Creating solutions for the ageing population

Tengku Nasariah awarding Petrosain’s certificate to the winning team, Team ‘Drop the Stick’.Monash University Malaysia’s Plenary Theatre was a hive of activity on 4 August 2018 as the seven finalists of the inaugural Gerontechnology Challenge 2018 geared up to present their ideas on how they could improve the lives of the older people in front of a panel of judges.

The challenge, which was held in partnership between Monash University Malaysia's Gerontechnology Laboratory and Petrosains, was open to those residing in Malaysia aged 13 (with adult supervision) and above, including submissions from individuals or teams of up to four.

Participants must propose a product idea, such as an app, wearable devices or assistive devices for older people within the following domains of human activity: Health and Self-Esteem; Housing and Daily Living; Mobility and Transport; Communication and Governance; and Work and Leisure.

Applications opened in March while semi-finalists were chosen in April. In May, participants attended a Design Thinking Workshop to meet up with mentors and experts for advice and ideas refinement on top of receiving a RM200 seed funding to work on their final product (e.g. low-fidelity prototype), which culminated in the grand finals in August.

In his opening address, Professor Mahendhiran Nair, Vice President (Research and Development), Monash University Malaysia highlighted that ageing is a major issue across the globe that needs to be addressed, while more work needs to be done in Malaysia, as well as the Asean and Asia Pacific region to help the ageing population integrate, assimilate, and contribute to the economy.

Prof Mahendhiran added that the challenge was about pushing the next generation of leaders to think about solutions and innovations to this problem, and perhaps come up with a new innovation that will transcend other developing countries.

Meanwhile, Yang Mulia Tengku Nasariah Tengku Syed Ibrahim, CEO, Petrosains highlighted that “no aspect of modern life is untouched by technology”, but noted that many of the older generations are not adopting technology into their lives.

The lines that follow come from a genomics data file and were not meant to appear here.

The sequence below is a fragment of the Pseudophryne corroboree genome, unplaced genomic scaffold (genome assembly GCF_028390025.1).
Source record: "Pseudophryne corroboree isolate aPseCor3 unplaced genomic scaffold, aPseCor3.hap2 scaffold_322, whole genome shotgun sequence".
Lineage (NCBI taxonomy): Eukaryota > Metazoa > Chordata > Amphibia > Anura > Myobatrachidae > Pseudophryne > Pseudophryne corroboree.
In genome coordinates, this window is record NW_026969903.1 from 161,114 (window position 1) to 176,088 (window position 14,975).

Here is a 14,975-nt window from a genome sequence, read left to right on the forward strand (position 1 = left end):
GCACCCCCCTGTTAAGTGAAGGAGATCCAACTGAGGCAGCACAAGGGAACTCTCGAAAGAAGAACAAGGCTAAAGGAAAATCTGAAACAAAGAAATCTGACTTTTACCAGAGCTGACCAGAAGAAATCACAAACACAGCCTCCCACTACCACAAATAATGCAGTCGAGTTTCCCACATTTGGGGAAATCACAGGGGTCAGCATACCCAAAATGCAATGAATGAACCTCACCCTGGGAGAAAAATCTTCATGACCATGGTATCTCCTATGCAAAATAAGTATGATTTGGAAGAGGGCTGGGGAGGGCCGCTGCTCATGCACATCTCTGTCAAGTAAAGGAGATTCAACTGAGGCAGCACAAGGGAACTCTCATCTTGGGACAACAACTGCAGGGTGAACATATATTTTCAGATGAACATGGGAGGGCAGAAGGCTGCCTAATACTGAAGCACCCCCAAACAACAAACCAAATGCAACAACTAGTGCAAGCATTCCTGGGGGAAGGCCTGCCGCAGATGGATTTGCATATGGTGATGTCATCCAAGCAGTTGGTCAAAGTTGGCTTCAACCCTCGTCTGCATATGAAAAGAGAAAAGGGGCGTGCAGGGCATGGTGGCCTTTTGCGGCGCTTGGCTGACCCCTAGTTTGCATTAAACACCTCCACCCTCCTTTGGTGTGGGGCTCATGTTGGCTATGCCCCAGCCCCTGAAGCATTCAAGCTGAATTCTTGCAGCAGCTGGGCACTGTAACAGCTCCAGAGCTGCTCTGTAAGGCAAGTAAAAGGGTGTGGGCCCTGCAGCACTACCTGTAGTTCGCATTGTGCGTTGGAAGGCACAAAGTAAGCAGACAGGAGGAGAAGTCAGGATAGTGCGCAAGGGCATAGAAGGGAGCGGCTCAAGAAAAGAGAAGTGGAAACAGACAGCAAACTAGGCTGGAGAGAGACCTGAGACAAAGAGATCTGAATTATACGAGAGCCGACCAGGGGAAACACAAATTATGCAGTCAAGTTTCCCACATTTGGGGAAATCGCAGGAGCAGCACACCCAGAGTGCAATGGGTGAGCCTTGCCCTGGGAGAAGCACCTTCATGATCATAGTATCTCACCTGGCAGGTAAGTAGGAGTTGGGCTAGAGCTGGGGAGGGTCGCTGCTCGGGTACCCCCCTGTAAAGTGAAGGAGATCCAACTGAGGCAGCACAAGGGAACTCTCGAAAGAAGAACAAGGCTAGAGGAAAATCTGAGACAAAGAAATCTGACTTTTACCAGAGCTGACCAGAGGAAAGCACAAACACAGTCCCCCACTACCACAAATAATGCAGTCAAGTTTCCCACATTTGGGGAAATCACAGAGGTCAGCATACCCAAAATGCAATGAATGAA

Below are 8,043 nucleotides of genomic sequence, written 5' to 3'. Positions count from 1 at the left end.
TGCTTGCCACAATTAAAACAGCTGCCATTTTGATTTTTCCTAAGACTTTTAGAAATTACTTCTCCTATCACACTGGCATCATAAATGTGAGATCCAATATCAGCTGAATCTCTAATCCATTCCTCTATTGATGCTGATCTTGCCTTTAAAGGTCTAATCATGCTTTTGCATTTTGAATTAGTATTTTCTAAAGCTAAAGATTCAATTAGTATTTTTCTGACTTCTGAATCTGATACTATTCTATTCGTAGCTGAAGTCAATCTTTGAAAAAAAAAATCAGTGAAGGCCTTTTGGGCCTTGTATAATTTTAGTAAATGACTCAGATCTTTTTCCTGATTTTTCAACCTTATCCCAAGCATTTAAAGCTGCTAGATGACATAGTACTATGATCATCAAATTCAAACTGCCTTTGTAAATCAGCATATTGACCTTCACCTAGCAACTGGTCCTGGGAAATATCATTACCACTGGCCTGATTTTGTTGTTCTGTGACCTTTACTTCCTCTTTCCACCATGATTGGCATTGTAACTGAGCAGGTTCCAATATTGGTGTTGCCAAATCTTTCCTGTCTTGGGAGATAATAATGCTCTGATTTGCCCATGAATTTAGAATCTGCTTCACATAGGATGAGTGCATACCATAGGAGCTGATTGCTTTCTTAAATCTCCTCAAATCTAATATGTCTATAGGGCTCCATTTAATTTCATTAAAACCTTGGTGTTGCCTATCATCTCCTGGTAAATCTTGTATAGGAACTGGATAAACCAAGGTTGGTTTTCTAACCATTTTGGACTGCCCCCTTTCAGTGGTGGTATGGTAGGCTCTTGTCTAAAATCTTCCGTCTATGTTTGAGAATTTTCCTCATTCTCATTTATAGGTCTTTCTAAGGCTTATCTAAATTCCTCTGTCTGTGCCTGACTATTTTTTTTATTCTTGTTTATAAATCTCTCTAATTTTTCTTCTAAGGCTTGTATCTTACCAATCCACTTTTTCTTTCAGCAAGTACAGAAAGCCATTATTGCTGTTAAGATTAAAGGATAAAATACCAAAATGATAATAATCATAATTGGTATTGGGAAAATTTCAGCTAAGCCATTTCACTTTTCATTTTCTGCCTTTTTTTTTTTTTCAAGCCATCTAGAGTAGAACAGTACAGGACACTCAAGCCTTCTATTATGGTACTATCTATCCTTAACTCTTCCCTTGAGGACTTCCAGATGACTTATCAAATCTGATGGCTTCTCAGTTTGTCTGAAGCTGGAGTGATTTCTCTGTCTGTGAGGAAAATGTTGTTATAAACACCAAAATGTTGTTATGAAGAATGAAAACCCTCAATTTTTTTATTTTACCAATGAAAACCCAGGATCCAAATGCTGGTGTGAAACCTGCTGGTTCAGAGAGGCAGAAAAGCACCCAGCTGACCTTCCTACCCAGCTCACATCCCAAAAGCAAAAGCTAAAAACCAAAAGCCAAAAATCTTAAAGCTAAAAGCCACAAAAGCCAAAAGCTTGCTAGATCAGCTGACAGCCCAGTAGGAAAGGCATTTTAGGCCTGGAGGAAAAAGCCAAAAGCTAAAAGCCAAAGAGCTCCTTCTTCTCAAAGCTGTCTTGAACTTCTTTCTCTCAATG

“We cannot assume that it’s because they are technophobes or traditionalists. Majority of them are not, according to the current research,” she said, adding that many of today's products or services are targeted for specific demographics when they should be adopting Universal Design Principles, or designed for inclusivity, to enable people of all abilities to benefit from what is being offered.

“Many of us have also yet to fully explore the full potential of how products can be appropriated into our lives,” she said, adding that technology can help the older adults become more independent. Not wanting to leave anyone behind, she explained that Petrosains believes in igniting the passion for lifelong knowledge and hence, their partnership with Monash University Malaysia's Gerontechnology Laboratory to do more for the older people.

The seven teams presented their ideas to the panel of judges, which included Associate Prof Dr Teh Pei Lee, Monash University Malaysia; Tengku Nasariah; Prof Dr Tengku Aizan Hamid, University Putra Malaysia; and Prof Lee Chien Sing, Malaysian Chapter of the Institute of Electrical and Electronics Engineers' Technology and Engineering Management Society (TEMS).

Team 'Drop the Stick's' prototype of an improved version of a walking stick, which had wheels and would be able to detect dangerous surfaces in addition to limiting the need for excessive hand movements required by a traditional walking stick, impressed the judges who awarded them the grand prize of RM5,000.

Based on their research, the team discovered that falling is the number one cause of accidental deaths among senior citizens while people who use walking aids are four times more likely to fall compared to those who did not use them. They noted that some of the common walking aid problems include the lifting portion and excessive arm movements, which is known to cause fatigue and increase the risk of falling.

Their smart predictive walking stick would learn the way the user walks, anticipate their movement and break at a perfect angle to allow maximum balance for the user, giving them full control.

'Team Ergonomers' came in second with their smart portable walking chair idea while 'Team 0 (1)' came in third place with their Gold Buddy app which functions as a data collection portal to make the lives of the older adults simpler. They each walked away with RM3,000 and RM1,000 respectively. All winners also received a certificate from Petrosains.

The event is chaired by Associate Professor Teh Pei Lee and supported by the Health and Well-Being cluster of the Global Asia in the 21st Century (GA21) Multidisciplinary Research Platform, the Malaysian Chapter of the Institute of Electrical and Electronics Engineers’ Technology and Engineering Management Society (TEMS).

For more information on the gerontechnology lab at Monash University Malaysia, please visit